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Thunderbird has rebuilt its global sales staff and now has Key Account Directors and Client Relationship Directors across the United States, Europe, Asia and the Middle East. In addition to working with government and corporate partners, Thunderbird is developing initiatives to partner on joint programs with universities in key markets.. These are long-term efforts that require a truly globalized school. Thunderbird’s open programs for individuals have been re-evaluated and revamped. The biggest change is in the way we offer these programs to potential participants. In the past, Thunderbird simply presented an a la carte menu of programs. Pick the one you like, take the program, and, if you like it, come back. Under the executive education leadership of Dawn Feldman, our team has developed a new approach. While Thunderbird continues to offer online courses and programs that can be taken individually, like the popular Advanced Management Program for Oil & Gas Industry Executives, other programs have been rede - signed as Journeys. These new programs recognize that professional careers are not always linear but are, in fact, journeys. Journeys may include multiple steps, stops and detours along the road to a destination. In the same way, our Executive Education Journeys are designed as comprehensive programs that may be taken as stand-alone pro - grams or in succession to deliver an in-depth, full-circle learning experience in a particular global management focus area. The first two Journeys launched are the Global Marketing & Growth Strategy Journey and the Transformational Global Leadership Journey, with Crisis Management and Latin American Business Journeys in development. While the program format of the Journeys is innovative in itself, a key distinction of these programs is that each includes its own immersive experience that takes executive education participants out of the classroom and puts them in an environment that adds a field experience ranging from the intellectual (a day at Mt. Ver - non focused on leadership values) to the physical (a rope-climbing, team-building experience that teaches the value of trust and cooperation). No matter which part of Thunderbird Executive Education you look at, we are on the move.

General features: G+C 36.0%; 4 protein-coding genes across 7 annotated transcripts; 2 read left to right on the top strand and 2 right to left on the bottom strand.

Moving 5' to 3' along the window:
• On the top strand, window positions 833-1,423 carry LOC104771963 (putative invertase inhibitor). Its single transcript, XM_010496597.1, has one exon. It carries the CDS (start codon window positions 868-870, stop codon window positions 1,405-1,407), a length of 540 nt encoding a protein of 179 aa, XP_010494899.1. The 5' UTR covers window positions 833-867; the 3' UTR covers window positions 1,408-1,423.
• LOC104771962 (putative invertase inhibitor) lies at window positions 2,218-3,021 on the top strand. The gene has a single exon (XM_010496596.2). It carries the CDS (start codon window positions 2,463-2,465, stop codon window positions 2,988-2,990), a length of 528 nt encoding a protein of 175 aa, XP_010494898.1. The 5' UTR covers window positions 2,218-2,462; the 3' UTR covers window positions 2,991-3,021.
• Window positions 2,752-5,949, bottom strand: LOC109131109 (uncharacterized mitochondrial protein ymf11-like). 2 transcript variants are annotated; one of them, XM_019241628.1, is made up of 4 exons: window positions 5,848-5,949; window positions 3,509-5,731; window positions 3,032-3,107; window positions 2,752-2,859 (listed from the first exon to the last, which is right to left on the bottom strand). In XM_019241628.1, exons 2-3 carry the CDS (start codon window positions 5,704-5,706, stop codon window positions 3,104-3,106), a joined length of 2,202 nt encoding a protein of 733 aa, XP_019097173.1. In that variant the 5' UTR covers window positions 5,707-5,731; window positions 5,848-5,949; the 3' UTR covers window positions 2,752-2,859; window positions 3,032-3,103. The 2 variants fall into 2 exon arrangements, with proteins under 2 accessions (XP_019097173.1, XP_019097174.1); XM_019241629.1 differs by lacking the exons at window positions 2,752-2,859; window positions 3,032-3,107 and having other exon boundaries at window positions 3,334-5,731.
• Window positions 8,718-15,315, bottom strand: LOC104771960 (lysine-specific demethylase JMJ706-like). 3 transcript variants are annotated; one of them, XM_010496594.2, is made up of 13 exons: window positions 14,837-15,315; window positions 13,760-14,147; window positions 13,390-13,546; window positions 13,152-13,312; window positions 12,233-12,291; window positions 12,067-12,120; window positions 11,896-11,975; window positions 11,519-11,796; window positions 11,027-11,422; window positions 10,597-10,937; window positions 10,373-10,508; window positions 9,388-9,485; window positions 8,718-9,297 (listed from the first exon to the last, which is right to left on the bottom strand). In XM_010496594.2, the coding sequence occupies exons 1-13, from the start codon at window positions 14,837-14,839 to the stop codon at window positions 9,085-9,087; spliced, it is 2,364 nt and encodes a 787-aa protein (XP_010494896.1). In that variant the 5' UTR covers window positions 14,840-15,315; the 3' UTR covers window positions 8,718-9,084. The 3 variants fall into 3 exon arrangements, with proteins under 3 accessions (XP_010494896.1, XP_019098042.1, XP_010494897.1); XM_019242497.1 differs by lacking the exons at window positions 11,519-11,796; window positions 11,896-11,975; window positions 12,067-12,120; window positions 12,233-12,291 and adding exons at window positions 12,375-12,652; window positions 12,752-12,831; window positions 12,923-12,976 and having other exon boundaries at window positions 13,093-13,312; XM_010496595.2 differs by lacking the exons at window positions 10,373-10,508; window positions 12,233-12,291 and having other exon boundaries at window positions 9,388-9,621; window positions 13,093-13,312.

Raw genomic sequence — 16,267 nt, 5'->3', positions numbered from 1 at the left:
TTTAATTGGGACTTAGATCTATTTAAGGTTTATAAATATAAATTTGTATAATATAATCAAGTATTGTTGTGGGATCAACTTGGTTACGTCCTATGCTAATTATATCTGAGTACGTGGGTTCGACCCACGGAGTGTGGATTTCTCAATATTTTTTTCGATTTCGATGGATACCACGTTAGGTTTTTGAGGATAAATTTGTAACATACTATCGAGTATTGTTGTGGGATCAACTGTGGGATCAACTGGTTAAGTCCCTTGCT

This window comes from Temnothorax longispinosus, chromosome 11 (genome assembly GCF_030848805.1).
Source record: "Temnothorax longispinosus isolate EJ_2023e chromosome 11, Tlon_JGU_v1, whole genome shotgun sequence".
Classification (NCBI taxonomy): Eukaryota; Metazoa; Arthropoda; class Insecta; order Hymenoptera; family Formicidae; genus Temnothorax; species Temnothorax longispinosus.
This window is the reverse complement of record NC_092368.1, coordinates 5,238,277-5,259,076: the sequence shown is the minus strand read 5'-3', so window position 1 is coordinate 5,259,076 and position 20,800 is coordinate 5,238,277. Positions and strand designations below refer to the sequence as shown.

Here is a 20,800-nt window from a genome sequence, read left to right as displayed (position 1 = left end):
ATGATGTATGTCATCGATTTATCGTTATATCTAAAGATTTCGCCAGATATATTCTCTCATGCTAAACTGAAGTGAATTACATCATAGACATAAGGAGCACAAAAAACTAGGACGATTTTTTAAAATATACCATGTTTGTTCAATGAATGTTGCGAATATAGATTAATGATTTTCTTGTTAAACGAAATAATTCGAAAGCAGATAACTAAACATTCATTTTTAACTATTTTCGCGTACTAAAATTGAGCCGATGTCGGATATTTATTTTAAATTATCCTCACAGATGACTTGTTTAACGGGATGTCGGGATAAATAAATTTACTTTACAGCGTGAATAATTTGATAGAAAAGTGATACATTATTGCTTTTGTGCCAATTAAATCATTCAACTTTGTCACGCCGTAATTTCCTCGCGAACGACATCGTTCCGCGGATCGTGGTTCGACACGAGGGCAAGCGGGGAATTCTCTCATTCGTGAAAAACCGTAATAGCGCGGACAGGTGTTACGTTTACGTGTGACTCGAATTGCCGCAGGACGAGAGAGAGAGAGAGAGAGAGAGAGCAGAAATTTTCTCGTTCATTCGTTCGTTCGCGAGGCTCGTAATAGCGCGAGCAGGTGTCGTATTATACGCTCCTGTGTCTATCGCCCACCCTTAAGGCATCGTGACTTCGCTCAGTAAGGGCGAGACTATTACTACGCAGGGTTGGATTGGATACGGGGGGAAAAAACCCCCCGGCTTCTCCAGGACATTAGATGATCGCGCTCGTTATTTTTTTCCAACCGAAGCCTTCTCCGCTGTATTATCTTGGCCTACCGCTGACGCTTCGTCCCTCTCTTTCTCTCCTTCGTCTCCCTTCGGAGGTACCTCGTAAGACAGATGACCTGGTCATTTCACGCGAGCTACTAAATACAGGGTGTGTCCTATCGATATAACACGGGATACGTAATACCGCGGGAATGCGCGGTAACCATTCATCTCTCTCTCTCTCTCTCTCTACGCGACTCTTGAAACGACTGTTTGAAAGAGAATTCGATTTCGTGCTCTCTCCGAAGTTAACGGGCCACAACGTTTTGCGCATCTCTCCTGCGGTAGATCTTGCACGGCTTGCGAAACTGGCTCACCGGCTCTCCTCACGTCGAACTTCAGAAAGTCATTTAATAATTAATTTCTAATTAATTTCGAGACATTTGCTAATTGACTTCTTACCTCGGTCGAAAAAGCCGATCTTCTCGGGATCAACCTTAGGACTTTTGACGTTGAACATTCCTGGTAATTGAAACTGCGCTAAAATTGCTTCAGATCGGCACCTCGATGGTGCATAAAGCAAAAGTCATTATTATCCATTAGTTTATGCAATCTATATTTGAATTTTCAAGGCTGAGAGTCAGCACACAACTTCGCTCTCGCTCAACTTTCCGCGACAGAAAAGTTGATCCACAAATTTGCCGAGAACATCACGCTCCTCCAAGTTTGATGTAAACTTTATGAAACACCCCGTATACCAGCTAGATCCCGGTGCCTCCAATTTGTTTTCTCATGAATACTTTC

Being global means always moving forward. Thunderbird can only live up to its global reputation and continue to grow the institution’s global footprint if its base of operation expands well beyond metropolitan Phoenix. The Thunderbird School of Global Management of the future needs, itself, to be more global. To that end, Thunderbird has reinvested in, and recommitted to, its efforts in Geneva and Moscow. Orphaned during the turbulent times of the early 2010s, these two offices are being brought back into the fold and will anchor important axes of the Thunderbird global footprint. In addition, we envision hubs around the world – not classrooms, not campuses, but strategically selected geographic locations, with offices, that serve executive development, student recruitment, student job placement, and the facilitation of programs like TEM Labs or executive education. The hubs will also serve as locations for alumni engagement and regional bases for communications and marketing. This year, we expanded our presence to Washington, D.C., with the help of ASU. In addition, we opened an office in Dubai to better advance Thunderbird’s opportunities across the Middle East. In the future, we envision Thunderbird hubs in Asia Pacific, India, and a yet-to-be determined location that addresses South American markets. Thunderbird needs more than a label and field experiences to be truly global; it needs an expanded footprint. The School intends to move prudently, yet steadily, in that direction.